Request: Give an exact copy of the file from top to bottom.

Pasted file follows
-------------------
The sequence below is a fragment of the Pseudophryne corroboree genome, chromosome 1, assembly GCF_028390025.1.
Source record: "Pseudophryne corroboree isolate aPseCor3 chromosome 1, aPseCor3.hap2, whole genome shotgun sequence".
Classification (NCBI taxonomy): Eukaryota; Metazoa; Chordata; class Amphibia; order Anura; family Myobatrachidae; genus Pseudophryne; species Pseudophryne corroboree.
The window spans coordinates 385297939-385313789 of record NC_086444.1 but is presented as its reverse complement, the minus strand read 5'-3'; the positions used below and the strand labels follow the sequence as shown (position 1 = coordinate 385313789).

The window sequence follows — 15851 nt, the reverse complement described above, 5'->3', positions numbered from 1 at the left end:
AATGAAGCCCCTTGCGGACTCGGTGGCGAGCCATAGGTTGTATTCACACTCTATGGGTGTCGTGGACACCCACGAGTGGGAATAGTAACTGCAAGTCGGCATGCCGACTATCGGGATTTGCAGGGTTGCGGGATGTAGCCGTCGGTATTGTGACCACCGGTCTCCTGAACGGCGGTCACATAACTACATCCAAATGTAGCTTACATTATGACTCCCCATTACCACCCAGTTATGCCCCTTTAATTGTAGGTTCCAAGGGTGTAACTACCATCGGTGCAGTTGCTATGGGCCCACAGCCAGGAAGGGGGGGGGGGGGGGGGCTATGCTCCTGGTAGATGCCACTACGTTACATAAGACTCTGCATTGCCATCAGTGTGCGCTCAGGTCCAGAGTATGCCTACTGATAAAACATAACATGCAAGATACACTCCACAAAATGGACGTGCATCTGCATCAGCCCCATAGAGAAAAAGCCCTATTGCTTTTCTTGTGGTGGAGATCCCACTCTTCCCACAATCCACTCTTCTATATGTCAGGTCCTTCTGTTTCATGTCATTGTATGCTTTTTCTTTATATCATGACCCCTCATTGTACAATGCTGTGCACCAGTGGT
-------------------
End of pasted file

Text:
The sequence below is a fragment of the Pseudophryne corroboree genome, chromosome 1, assembly GCF_028390025.1.
Source record: "Pseudophryne corroboree isolate aPseCor3 chromosome 1, aPseCor3.hap2, whole genome shotgun sequence".
Classification (NCBI taxonomy): Eukaryota; Metazoa; Chordata; class Amphibia; order Anura; family Myobatrachidae; genus Pseudophryne; species Pseudophryne corroboree.
The window spans coordinates 385297939-385313789 of record NC_086444.1 but is presented as its reverse complement, the minus strand read 5'-3'; the positions used below and the strand labels follow the sequence as shown (position 1 = coordinate 385313789).

The window sequence follows — 15851 nt, the reverse complement described above, 5'->3', positions numbered from 1 at the left end:
AATGAAGCCCCTTGCGGACTCGGTGGCGAGCCATAGGTTGTATTCACACTCTATGGGTGTCGTGGACACCCACGAGTGGGAATAGTAACTGCAAGTCGGCATGCCGACTATCGGGATTTGCAGGGTTGCGGGATGTAGCCGTCGGTATTGTGACCACCGGTCTCCTGAACGGCGGTCACATAACTACATCCAAATGTAGCTTACATTATGACTCCCCATTACCACCCAGTTATGCCCCTTTAATTGTAGGTTCCAAGGGTGTAACTACCATCGGTGCAGTTGCTATGGGCCCACAGCCAGGAAGGGGGGGGGGGGGGGGGCTATGCTCCTGGTAGATGCCACTACGTTACATAAGACTCTGCATTGCCATCAGTGTGCGCTCAGGTCCAGAGTATGCCTACTGATAAAACATAACATGCAAGATACACTCCACAAAATGGACGTGCATCTGCATCAGCCCCATAGAGAAAAAGCCCTATTGCTTTTCTTGTGGTGGAGATCCCACTCTTCCCACAATCCACTCTTCTATATGTCAGGTCCTTCTGTTTCATGTCATTGTATGCTTTTTCTTTATATCATGACCCCTCATTGTACAATGCTGTGCACCAGTGGT